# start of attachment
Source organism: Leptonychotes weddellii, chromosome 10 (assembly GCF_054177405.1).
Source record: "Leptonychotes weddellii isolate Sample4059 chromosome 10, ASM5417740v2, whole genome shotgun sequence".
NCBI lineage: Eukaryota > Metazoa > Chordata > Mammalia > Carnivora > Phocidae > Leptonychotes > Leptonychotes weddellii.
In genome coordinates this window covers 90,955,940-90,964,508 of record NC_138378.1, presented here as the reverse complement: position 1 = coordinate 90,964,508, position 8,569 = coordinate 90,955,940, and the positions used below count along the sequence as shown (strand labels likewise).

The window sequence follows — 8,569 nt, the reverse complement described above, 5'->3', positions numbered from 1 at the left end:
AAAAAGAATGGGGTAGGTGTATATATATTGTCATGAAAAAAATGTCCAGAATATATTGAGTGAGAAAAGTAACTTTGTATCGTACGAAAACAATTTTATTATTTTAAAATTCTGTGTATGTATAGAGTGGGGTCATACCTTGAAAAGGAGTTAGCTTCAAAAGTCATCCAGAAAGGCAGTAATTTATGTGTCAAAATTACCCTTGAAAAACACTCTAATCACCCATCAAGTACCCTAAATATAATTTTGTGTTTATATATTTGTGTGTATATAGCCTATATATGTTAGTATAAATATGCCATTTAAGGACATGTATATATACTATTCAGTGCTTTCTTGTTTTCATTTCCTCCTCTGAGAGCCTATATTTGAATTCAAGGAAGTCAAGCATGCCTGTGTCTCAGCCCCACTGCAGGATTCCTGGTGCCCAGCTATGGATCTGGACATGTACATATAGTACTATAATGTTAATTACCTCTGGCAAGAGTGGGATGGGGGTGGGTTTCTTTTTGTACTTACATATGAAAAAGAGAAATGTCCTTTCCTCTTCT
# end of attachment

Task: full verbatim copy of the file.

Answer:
Source organism: Leptonychotes weddellii, chromosome 10 (assembly GCF_054177405.1).
Source record: "Leptonychotes weddellii isolate Sample4059 chromosome 10, ASM5417740v2, whole genome shotgun sequence".
NCBI lineage: Eukaryota > Metazoa > Chordata > Mammalia > Carnivora > Phocidae > Leptonychotes > Leptonychotes weddellii.
In genome coordinates this window covers 90,955,940-90,964,508 of record NC_138378.1, presented here as the reverse complement: position 1 = coordinate 90,964,508, position 8,569 = coordinate 90,955,940, and the positions used below count along the sequence as shown (strand labels likewise).

The window sequence follows — 8,569 nt, the reverse complement described above, 5'->3', positions numbered from 1 at the left end:
AAAAAGAATGGGGTAGGTGTATATATATTGTCATGAAAAAAATGTCCAGAATATATTGAGTGAGAAAAGTAACTTTGTATCGTACGAAAACAATTTTATTATTTTAAAATTCTGTGTATGTATAGAGTGGGGTCATACCTTGAAAAGGAGTTAGCTTCAAAAGTCATCCAGAAAGGCAGTAATTTATGTGTCAAAATTACCCTTGAAAAACACTCTAATCACCCATCAAGTACCCTAAATATAATTTTGTGTTTATATATTTGTGTGTATATAGCCTATATATGTTAGTATAAATATGCCATTTAAGGACATGTATATATACTATTCAGTGCTTTCTTGTTTTCATTTCCTCCTCTGAGAGCCTATATTTGAATTCAAGGAAGTCAAGCATGCCTGTGTCTCAGCCCCACTGCAGGATTCCTGGTGCCCAGCTATGGATCTGGACATGTACATATAGTACTATAATGTTAATTACCTCTGGCAAGAGTGGGATGGGGGTGGGTTTCTTTTTGTACTTACATATGAAAAAGAGAAATGTCCTTTCCTCTTCT